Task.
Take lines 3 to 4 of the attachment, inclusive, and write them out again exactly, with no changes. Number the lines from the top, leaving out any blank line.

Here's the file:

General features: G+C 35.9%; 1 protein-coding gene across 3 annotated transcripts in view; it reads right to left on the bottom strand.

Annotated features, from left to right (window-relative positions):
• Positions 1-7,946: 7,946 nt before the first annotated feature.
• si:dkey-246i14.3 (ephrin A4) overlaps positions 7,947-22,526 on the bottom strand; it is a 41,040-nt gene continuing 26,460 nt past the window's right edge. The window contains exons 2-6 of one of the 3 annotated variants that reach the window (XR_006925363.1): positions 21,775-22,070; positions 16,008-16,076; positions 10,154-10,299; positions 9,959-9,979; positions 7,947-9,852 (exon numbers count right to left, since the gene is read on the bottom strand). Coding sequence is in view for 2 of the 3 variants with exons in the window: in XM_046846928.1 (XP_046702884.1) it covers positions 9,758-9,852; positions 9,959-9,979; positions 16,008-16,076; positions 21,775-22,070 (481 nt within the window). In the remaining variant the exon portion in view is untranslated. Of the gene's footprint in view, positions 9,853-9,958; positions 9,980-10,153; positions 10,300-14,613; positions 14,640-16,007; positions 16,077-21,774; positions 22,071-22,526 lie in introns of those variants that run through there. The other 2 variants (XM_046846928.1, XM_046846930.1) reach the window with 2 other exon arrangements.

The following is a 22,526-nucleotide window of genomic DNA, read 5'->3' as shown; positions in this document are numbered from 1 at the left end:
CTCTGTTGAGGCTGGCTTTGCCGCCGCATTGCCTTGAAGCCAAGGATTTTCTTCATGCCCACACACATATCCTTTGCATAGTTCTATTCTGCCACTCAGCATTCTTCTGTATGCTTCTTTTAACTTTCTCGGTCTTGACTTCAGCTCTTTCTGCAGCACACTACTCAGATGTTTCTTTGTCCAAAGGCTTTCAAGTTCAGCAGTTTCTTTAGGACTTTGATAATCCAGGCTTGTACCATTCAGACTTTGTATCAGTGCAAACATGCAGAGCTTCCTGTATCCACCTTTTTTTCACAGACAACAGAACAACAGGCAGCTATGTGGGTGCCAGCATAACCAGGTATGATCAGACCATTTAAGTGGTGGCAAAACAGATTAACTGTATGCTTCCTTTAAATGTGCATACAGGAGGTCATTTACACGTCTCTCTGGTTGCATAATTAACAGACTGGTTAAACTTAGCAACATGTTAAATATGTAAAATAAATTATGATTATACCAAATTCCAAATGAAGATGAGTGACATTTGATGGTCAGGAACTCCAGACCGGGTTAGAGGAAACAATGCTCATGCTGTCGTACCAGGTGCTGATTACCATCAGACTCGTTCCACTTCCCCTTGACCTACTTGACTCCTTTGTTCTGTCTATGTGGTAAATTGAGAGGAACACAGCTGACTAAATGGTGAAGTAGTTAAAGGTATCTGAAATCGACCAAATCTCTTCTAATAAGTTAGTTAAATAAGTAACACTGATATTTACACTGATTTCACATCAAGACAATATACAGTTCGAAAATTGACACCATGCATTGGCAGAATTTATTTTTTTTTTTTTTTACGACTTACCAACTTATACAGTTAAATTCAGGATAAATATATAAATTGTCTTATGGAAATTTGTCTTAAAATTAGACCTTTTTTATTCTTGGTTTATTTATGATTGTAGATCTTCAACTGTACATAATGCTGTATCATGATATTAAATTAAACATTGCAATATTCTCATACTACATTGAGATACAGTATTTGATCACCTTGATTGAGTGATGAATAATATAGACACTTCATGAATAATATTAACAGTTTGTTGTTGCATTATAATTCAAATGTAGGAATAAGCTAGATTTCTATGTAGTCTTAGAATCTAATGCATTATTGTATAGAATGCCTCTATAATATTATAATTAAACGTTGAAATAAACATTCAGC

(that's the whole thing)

• Positions 1-7,946: 7,946 nt before the first annotated feature.
• si:dkey-246i14.3 (ephrin A4) overlaps positions 7,947-22,526 on the bottom strand; it is a 41,040-nt gene continuing 26,460 nt past the window's right edge. The window contains exons 2-6 of one of the 3 annotated variants that reach the window (XR_006925363.1): positions 21,775-22,070; positions 16,008-16,076; positions 10,154-10,299; positions 9,959-9,979; positions 7,947-9,852 (exon numbers count right to left, since the gene is read on the bottom strand). Coding sequence is in view for 2 of the 3 variants with exons in the window: in XM_046846928.1 (XP_046702884.1) it covers positions 9,758-9,852; positions 9,959-9,979; positions 16,008-16,076; positions 21,775-22,070 (481 nt within the window). In the remaining variant the exon portion in view is untranslated. Of the gene's footprint in view, positions 9,853-9,958; positions 9,980-10,153; positions 10,300-14,613; positions 14,640-16,007; positions 16,077-21,774; positions 22,071-22,526 lie in introns of those variants that run through there. The other 2 variants (XM_046846928.1, XM_046846930.1) reach the window with 2 other exon arrangements.